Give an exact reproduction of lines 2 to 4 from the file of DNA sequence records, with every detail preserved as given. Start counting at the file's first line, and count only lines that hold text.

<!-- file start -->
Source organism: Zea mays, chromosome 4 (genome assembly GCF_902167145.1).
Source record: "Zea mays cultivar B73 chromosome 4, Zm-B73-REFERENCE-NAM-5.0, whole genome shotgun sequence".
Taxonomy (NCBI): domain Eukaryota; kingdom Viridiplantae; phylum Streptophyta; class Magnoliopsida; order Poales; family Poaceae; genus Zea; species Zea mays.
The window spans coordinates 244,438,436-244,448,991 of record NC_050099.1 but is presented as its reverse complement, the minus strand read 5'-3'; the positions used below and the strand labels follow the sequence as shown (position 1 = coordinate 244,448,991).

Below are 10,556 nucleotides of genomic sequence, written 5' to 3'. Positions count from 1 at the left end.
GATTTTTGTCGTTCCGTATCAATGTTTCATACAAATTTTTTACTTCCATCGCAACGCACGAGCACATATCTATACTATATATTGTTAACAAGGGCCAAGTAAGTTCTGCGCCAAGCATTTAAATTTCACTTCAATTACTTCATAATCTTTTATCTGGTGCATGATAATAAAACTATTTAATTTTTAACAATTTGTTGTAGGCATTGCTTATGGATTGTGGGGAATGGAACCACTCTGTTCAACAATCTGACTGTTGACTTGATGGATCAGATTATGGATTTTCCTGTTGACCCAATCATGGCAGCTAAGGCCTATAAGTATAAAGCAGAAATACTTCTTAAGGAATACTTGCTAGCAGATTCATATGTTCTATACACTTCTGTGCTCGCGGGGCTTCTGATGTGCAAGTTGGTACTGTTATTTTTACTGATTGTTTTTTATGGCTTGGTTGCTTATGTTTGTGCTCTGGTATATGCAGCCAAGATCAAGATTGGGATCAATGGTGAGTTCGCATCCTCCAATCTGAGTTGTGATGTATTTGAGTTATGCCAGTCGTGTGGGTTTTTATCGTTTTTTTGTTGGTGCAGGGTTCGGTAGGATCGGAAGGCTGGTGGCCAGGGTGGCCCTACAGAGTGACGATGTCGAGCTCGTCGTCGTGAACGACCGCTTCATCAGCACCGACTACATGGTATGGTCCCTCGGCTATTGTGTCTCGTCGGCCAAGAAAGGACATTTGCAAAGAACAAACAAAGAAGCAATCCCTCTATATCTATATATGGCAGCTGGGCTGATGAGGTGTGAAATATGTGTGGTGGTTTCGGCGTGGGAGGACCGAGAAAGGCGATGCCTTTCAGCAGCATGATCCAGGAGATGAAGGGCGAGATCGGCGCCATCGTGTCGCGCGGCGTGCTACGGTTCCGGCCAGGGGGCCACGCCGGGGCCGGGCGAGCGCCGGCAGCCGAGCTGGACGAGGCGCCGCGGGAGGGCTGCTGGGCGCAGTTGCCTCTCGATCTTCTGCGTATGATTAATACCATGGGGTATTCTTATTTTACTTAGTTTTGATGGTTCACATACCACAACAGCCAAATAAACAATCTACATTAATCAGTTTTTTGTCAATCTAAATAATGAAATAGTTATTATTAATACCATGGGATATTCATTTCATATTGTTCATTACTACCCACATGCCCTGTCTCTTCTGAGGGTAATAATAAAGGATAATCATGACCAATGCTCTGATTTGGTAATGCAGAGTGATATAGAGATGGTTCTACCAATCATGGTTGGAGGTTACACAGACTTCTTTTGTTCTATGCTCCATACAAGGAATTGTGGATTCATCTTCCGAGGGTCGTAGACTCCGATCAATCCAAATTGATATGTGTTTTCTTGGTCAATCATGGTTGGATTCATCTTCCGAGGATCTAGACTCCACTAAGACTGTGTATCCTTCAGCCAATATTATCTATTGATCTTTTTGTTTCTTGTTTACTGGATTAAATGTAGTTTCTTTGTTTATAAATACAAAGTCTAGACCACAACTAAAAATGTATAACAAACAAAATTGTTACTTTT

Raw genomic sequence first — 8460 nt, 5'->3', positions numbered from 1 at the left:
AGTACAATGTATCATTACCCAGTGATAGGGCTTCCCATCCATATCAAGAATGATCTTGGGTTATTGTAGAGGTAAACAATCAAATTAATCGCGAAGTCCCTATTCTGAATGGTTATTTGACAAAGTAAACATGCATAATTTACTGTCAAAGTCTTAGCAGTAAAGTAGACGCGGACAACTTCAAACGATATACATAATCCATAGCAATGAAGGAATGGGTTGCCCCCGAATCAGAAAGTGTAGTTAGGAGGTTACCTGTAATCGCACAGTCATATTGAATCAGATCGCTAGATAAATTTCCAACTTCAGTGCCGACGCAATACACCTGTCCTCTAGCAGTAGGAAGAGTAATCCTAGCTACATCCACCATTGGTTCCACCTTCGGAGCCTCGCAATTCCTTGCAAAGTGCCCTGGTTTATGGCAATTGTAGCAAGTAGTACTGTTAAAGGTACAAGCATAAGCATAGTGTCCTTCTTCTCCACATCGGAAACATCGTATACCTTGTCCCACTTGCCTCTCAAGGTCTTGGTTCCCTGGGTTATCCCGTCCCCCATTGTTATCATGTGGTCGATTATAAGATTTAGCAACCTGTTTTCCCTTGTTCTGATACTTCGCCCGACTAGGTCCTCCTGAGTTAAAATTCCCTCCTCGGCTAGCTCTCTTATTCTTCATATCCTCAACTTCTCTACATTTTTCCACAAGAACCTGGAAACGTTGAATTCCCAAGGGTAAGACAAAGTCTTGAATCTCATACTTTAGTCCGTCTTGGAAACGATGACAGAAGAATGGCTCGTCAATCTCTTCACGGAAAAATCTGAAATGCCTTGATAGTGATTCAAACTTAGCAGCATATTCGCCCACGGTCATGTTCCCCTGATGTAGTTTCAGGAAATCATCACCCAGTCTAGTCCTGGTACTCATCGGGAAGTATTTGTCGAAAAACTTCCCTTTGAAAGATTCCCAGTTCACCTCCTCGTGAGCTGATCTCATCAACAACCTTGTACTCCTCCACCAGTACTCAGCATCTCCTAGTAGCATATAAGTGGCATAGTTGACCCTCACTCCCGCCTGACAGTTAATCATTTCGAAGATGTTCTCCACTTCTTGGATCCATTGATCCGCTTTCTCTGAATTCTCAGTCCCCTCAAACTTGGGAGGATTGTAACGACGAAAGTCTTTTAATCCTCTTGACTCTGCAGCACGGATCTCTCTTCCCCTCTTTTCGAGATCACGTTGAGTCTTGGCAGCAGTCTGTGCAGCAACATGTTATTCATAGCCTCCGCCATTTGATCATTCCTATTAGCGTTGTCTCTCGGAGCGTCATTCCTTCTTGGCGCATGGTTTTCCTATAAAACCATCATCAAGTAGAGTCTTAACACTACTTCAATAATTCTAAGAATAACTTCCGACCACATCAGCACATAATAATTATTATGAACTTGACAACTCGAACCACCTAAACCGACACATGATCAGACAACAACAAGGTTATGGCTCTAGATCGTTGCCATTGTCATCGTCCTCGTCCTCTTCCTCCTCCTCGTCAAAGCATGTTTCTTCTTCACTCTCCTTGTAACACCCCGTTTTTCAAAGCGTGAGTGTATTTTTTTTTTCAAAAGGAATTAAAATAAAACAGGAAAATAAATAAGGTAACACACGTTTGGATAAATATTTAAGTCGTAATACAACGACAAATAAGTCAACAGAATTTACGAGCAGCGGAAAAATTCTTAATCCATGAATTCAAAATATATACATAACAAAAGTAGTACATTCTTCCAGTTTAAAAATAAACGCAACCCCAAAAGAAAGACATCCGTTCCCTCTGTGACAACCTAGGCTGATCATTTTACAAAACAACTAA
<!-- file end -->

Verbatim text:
Source record: "Zea mays cultivar B73 chromosome 4, Zm-B73-REFERENCE-NAM-5.0, whole genome shotgun sequence".
Taxonomy (NCBI): domain Eukaryota; kingdom Viridiplantae; phylum Streptophyta; class Magnoliopsida; order Poales; family Poaceae; genus Zea; species Zea mays.
The window spans coordinates 244,438,436-244,448,991 of record NC_050099.1 but is presented as its reverse complement, the minus strand read 5'-3'; the positions used below and the strand labels follow the sequence as shown (position 1 = coordinate 244,448,991).